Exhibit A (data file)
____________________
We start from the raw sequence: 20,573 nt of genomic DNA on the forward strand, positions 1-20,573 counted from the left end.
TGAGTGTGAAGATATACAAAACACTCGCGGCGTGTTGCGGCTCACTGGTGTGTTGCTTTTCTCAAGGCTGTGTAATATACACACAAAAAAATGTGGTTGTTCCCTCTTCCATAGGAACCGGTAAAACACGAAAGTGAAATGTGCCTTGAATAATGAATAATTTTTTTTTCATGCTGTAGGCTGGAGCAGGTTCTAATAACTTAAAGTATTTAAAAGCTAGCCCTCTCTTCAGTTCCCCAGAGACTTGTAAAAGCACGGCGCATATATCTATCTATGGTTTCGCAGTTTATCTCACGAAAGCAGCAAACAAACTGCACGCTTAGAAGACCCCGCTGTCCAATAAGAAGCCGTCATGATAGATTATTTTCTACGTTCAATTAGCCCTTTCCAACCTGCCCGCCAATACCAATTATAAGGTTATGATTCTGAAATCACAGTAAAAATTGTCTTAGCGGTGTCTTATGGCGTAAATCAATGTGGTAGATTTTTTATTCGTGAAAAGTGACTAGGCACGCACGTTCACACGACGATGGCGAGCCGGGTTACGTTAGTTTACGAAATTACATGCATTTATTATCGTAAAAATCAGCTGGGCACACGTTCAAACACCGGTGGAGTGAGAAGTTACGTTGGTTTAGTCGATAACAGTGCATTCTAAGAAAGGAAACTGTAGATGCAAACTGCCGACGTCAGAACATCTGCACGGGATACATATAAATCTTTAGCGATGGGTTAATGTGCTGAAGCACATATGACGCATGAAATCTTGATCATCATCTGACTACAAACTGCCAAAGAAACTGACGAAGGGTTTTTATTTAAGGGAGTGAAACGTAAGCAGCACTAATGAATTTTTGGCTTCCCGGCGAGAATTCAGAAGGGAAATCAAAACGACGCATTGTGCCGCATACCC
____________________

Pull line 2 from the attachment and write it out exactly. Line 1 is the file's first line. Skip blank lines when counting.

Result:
TGAGTGTGAAGATATACAAAACACTCGCGGCGTGTTGCGGCTCACTGGTGTGTTGCTTTTCTCAAGGCTGTGTAATATACACACAAAAAAATGTGGTTGTTCCCTCTTCCATAGGAACCGGTAAAACACGAAAGTGAAATGTGCCTTGAATAATGAATAATTTTTTTTTCATGCTGTAGGCTGGAGCAGGTTCTAATAACTTAAAGTATTTAAAAGCTAGCCCTCTCTTCAGTTCCCCAGAGACTTGTAAAAGCACGGCGCATATATCTATCTATGGTTTCGCAGTTTATCTCACGAAAGCAGCAAACAAACTGCACGCTTAGAAGACCCCGCTGTCCAATAAGAAGCCGTCATGATAGATTATTTTCTACGTTCAATTAGCCCTTTCCAACCTGCCCGCCAATACCAATTATAAGGTTATGATTCTGAAATCACAGTAAAAATTGTCTTAGCGGTGTCTTATGGCGTAAATCAATGTGGTAGATTTTTTATTCGTGAAAAGTGACTAGGCACGCACGTTCACACGACGATGGCGAGCCGGGTTACGTTAGTTTACGAAATTACATGCATTTATTATCGTAAAAATCAGCTGGGCACACGTTCAAACACCGGTGGAGTGAGAAGTTACGTTGGTTTAGTCGATAACAGTGCATTCTAAGAAAGGAAACTGTAGATGCAAACTGCCGACGTCAGAACATCTGCACGGGATACATATAAATCTTTAGCGATGGGTTAATGTGCTGAAGCACATATGACGCATGAAATCTTGATCATCATCTGACTACAAACTGCCAAAGAAACTGACGAAGGGTTTTTATTTAAGGGAGTGAAACGTAAGCAGCACTAATGAATTTTTGGCTTCCCGGCGAGAATTCAGAAGGGAAATCAAAACGACGCATTGTGCCGCATACCC